Princess Diana’s butler Paul Burrell almost cried over claim in Harry’s memoir

Princess Diana’s former butler Paul Burrell has revealed he burst into tears when Prince Harry attacked him over his own memoir.

Paul Burrell’s book, published in 2003, chronicled his life serving the late Princess of Wales and the Queen and shares fond memories of Harry and William’s upbringing.

But in Harry’s book, for which the Duke of Sussex was paid an almost $30 million advance, Harry said Burrell made his “blood boil” by releasing his own memoir, and accused him of “milking” Diana’s death for money, The Sun reports.

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Burrell, 64, hit back, saying his book came from “a place of bankruptcy and despair” not “privilege”.

Branding Harry’s words “foolish” and “rich”, he told The Sun: “Harry forgets what led to my book. I was put on trial and went to hell and back for two years, wrongly accused of theft.

“The prosecution had its say but I never had mine. The book was my defence. It was also a loving tribute to his mother and grandmother.

“Harry knows full well how devoted I was to his mother, in life and on the page.

“He’s gone from the world which I knew into a very different world, influenced by very different people, and his personality has changed.

“And so I’m very, very sad. I almost burst into tears when I saw that he’d attacked me.

“I shared his childhood. My boys played with him and William. We enjoyed day trips together.

“He knows that my book came from a place of despair.”

In 2002, Burrell faced trial for allegedly stealing personal items from Diana’s estate following her death.

But the butler was cleared at the 11th hour when the Queen intervened with a dramatic statement, saying she had given the butler her blessing to take certain items for “safekeeping”.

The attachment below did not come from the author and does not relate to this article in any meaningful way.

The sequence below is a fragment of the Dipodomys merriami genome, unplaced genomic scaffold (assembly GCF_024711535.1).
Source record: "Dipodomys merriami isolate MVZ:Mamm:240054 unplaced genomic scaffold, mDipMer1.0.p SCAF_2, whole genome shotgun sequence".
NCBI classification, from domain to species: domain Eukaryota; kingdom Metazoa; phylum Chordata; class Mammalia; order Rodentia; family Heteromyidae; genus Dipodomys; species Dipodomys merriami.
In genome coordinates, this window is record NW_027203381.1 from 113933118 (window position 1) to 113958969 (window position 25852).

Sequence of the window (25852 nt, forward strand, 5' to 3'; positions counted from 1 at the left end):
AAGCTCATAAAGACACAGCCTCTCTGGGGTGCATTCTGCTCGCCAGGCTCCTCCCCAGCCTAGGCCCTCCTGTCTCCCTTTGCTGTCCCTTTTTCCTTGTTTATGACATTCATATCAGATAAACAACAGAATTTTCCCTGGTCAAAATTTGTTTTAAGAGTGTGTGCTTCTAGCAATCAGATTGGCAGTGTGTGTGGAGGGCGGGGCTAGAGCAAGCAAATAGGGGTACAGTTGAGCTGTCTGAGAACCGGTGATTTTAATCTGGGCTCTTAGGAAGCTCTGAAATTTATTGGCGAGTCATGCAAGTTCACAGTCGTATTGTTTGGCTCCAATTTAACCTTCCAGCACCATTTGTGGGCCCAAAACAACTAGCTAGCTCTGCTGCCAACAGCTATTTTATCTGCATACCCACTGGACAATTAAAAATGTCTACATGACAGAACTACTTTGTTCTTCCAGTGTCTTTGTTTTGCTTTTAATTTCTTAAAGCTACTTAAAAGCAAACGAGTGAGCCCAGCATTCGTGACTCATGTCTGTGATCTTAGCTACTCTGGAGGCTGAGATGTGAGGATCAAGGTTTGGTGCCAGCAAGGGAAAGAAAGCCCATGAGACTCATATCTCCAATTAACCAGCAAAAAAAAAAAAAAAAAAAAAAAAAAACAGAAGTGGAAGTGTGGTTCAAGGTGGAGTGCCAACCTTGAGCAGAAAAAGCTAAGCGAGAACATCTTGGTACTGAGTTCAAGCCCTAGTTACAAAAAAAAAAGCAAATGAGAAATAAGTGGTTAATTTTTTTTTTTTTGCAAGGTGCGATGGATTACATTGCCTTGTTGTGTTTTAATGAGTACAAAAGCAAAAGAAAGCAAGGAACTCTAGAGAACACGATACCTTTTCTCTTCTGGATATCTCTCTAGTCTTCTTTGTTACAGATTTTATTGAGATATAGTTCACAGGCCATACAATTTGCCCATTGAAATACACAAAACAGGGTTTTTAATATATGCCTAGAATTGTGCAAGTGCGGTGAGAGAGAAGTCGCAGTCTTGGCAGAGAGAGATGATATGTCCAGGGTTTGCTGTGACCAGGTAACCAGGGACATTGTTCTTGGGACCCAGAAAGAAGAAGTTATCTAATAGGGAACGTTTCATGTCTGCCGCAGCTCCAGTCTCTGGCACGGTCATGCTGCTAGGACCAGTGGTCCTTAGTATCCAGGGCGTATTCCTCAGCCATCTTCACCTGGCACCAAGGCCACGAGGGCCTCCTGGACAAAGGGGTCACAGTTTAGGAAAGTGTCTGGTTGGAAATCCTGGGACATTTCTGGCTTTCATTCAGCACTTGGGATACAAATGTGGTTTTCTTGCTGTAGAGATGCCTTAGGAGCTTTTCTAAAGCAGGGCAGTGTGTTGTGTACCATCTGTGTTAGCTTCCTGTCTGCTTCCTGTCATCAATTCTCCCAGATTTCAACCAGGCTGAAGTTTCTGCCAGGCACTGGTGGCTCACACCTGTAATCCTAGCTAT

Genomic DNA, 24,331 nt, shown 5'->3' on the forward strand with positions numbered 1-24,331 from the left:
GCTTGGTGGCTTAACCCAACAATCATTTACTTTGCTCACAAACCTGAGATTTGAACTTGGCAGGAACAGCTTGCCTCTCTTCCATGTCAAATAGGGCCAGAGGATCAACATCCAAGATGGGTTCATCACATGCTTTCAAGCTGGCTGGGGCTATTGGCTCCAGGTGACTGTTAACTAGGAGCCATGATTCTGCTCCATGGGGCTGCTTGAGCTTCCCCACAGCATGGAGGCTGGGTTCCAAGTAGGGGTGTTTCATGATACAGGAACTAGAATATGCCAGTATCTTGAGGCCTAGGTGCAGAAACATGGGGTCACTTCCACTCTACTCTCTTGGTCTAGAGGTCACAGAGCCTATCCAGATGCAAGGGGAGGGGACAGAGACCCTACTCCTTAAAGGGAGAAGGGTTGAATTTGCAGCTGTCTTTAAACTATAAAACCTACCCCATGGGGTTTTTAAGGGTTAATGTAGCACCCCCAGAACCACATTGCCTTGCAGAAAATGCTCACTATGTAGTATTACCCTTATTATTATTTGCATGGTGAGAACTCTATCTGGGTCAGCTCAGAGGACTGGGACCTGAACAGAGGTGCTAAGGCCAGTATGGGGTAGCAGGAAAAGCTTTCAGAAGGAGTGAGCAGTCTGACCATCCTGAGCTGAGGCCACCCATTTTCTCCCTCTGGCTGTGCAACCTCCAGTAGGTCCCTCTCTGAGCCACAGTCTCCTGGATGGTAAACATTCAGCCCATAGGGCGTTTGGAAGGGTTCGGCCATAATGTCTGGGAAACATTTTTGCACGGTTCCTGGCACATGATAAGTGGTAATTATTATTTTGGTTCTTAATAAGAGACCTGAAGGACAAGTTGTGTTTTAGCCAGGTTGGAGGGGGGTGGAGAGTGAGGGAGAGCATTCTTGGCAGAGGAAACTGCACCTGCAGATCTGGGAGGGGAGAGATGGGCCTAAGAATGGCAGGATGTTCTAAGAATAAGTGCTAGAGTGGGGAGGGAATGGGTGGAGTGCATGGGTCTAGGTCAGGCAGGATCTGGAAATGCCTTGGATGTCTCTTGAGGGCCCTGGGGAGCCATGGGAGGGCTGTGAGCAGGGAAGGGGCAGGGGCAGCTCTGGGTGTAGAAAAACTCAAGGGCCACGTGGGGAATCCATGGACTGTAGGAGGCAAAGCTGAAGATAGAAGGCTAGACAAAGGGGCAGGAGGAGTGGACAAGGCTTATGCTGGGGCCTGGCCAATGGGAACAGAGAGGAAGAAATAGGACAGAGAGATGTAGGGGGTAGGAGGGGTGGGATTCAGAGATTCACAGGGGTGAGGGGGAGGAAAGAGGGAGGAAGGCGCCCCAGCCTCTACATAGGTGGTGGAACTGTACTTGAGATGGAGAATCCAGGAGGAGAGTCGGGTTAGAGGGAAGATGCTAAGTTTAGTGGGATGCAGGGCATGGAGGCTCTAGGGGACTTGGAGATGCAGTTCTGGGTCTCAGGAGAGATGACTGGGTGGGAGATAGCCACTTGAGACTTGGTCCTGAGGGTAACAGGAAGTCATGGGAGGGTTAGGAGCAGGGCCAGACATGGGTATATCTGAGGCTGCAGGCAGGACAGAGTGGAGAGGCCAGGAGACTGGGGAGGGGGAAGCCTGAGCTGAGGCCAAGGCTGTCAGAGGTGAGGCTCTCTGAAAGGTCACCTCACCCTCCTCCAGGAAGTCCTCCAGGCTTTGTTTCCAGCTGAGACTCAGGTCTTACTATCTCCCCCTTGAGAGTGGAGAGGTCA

Burrell says by that point the prosecution had given 11 days of damning evidence against him, without a response.

“I had my liberty but I was broke, on the verge of bankruptcy. I couldn’t pay my mortgage,” he says.

“We’d had to cash in my boys’ insurance policies just to survive.

“Before the trial, I had gone to the brink of suicide, unable to see a way out.

“The whole system was against me. The very system Harry is also railing against in his book.”

Desperate for cash, Burrell says his wife was even forced to pawn her jewellery so they could feed their two sons, Alex and Nick.

“The money that came from that book re-established me and my family,” he says.

“Harry’s not had any of that. He was born into a very privileged world.

“And, you know, he’s acting very selfishly in lots of ways because he’s just blaming other people for his own inadequacies. He’s gone off the rails.”

Burrell, who worked for Diana for a decade, still has fond memories of Harry and William’s childhood.

Diana’s ‘rock’

The man who Princess Di called “her rock” says he was an uncle figure in their lives, not “just a butler”.

“Harry knows how integrated into their mother’s life I was. But he refers to me in the book only as ‘the butler’ which is one of his many jabs to many people in this book.

“It’s insulting, considering how close we were, and the countless memories we shared, but his resentment goes far and wide, it seems,” Burrell says.

Burrell joined the royal household as a footman at age 18, before being promoted to be the Queen’s personal footman in just a year.

Eleven years later in 1987 he became part of Charles and Diana’s staff, working as the Princess’ butler for 10 years until her death in 1997.

It comes after Burrell told how Harry was made to feel less important than William as a child – by getting fewer sausages at breakfast.

Burrell told The Sun: “When I look back now, I think maybe I was glimpsing the dynamic at play.

“One time I saw the nanny give William three sausages at breakfast and Harry had two.

“And Harry would look at his plate and say, how come he gets three? And I only get two.”

He said a nanny replied: “William needs filling up more than you. He’s going to be king one day.”

This article originally appeared on The Sun and has been reproduced here with permission

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